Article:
Did most free-food money go to fraud in Minnesota? It sure looks like it.
In Gov. Walz’ budget proposal filed this week, the Walz administration has added some details to his proposals to prevent the next industrial-scale, Feeding Our Future-style fraud.
The headline measure in the package is adding an Inspector General position inside of the state Department of Education (MDE).
MDE is the agency that oversees the federal free-food programs in Minnesota. The budget proposal to add an Inspector General’s office is priced out at $2 million per year (p. 33), all of which will come from Minnesota taxpayer dollars.
Amazingly, at this late stage of the proceedings, the Department makes this statement:
Under current state and federal laws and regulations, the only mechanism MDE has to investigate potential fraud in federal nutrition programs is by notifying the United States Department of Agriculture.
The $2 million per year would fund 10 new staff positions in the agency. In its justification for the new program, MDE mentions the free-food nonprofits Feeding Our Future and Partners in Nutrition, by name.
Elsewhere, the Department proposes to spend an additional $800,000 on their internal audit function (p. 178). This would allow the agency to enhance its efforts in “combating fraud, waste, and abuse” and would fund an additional five new positions.
Other related initiatives are spread through other departments of state government.
The free-food scandal involves two federal programs: the Child and Adult Care Food Program (CACFP) and the Summer Food Service Program (SFSP). In the three fiscal years 2020 through 2022 (covering the pandemic period) MDE took in $1.25 billion dollars of Federal money for these two efforts.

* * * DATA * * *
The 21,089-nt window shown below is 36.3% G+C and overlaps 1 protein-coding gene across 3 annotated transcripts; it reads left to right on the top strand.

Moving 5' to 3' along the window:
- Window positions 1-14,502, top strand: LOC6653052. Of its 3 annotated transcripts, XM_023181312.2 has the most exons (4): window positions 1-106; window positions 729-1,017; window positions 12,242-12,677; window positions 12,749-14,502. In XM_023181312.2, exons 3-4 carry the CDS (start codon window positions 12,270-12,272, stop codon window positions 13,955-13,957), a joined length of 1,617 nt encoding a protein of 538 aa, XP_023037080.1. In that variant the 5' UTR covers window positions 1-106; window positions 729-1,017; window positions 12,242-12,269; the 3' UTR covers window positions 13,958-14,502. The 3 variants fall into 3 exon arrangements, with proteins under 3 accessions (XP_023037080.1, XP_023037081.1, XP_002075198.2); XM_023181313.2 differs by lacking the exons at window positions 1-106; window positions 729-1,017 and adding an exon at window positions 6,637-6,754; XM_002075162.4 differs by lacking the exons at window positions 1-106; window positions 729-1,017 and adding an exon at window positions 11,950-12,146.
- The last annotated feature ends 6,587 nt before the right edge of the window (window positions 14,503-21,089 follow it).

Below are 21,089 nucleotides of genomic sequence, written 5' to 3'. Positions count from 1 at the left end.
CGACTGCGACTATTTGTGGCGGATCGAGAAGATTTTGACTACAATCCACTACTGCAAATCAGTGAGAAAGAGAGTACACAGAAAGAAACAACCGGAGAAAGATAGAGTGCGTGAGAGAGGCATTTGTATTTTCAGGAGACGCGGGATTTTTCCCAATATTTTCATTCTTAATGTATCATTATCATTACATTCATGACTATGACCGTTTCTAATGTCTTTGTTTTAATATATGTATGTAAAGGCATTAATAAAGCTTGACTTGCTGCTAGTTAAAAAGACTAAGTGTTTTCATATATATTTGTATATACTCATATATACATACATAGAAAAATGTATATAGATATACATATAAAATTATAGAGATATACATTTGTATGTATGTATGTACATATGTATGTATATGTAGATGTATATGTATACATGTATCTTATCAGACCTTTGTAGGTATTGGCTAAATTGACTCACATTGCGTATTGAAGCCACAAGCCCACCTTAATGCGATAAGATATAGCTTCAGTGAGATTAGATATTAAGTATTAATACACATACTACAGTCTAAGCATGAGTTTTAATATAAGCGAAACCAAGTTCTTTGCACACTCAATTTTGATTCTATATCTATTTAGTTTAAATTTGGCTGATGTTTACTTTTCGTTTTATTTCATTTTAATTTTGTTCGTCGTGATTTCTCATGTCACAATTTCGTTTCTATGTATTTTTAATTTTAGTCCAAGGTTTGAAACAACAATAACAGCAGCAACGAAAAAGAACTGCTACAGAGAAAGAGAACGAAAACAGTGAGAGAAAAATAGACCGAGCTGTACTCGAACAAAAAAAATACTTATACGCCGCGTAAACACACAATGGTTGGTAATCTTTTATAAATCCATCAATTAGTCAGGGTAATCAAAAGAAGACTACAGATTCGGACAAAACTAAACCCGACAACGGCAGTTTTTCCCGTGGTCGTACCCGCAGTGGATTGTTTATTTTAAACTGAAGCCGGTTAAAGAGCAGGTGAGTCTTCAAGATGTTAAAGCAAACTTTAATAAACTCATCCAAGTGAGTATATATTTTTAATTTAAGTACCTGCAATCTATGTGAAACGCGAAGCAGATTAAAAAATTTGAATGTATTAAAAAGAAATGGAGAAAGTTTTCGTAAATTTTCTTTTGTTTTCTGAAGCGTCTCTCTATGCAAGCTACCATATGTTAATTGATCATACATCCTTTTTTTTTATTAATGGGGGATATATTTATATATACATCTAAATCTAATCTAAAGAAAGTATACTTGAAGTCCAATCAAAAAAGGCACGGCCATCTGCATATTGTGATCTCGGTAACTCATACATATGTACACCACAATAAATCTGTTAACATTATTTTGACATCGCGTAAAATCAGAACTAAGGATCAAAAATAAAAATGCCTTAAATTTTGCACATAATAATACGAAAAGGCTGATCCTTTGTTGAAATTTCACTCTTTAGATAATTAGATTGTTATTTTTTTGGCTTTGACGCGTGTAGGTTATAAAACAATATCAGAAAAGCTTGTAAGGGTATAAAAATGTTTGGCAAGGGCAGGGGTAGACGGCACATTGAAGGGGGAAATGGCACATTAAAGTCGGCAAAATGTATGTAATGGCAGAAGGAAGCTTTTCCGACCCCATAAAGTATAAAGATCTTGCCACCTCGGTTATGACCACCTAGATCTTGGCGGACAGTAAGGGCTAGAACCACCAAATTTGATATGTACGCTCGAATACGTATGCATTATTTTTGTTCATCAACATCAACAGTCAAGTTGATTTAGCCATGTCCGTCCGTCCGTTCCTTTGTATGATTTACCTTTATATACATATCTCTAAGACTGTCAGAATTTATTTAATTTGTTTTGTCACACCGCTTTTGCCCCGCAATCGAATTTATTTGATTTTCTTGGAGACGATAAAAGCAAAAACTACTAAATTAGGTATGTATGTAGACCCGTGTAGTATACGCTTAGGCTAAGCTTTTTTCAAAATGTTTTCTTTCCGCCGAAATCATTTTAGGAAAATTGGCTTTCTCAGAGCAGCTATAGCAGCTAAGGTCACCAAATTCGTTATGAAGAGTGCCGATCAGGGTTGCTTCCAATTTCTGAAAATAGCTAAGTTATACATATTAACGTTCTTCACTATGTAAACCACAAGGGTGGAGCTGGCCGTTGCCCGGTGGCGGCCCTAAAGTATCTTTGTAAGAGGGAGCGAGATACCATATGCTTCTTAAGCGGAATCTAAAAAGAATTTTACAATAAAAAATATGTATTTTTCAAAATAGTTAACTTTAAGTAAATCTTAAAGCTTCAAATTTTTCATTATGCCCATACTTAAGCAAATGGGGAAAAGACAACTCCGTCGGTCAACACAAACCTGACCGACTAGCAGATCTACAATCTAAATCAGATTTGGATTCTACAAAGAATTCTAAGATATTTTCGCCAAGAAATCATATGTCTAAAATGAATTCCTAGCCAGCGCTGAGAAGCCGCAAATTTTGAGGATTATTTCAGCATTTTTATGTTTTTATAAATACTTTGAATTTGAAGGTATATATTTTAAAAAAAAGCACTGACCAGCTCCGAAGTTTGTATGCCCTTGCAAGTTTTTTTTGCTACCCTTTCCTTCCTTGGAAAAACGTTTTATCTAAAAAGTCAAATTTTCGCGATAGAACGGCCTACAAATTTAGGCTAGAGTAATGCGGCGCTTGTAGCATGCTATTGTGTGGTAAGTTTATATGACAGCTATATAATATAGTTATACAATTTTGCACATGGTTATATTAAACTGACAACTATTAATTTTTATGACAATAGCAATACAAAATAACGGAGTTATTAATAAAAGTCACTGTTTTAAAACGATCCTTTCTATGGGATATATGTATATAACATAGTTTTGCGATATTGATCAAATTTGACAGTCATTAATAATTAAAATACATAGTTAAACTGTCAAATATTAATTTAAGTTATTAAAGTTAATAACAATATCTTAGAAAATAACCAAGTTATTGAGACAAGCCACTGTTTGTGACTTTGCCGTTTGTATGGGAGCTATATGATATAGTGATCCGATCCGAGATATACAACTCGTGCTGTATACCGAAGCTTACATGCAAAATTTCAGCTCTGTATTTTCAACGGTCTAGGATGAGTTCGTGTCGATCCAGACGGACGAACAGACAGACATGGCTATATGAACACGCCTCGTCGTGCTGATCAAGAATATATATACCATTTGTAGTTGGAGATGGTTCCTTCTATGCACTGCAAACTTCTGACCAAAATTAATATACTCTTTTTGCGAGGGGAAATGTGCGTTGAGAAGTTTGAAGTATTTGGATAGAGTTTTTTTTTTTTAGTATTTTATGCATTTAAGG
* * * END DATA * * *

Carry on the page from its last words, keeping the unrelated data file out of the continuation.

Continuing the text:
In the wake of the FBI raids a year ago, MDE shut down both Feeding Our Future and Partners in Nutrition. Earlier, MDE had shut down a third nonprofit, Gar Gaar Family Services, for mismanagement.
Feeding Our Future no longer exists. The latter two nonprofits (Partners and Gar Gaar) are suing MDE for reinstatement and payment of pending invoices. Keep in mind that all three nonprofits were suspended well before the end of fiscal year 2022.
Together, the three suspended nonprofits took in more than $472 million in the past three years.
In fiscal year 2020, the three nonprofits represented 7 percent of the two programs. By 2021, their share had increased to one-third. In their final (partial) year of operation, the three took in more than 60 percent of the total federal money coming to Minnesota.
MDE says that they rang the alarm on fraud in 2020. But the agency kept paying out more and more money, until the FBI acted in January 2022.
Before we hire the next dozen bureaucrats, a full accounting of the agency’s (in)actions needs to be done.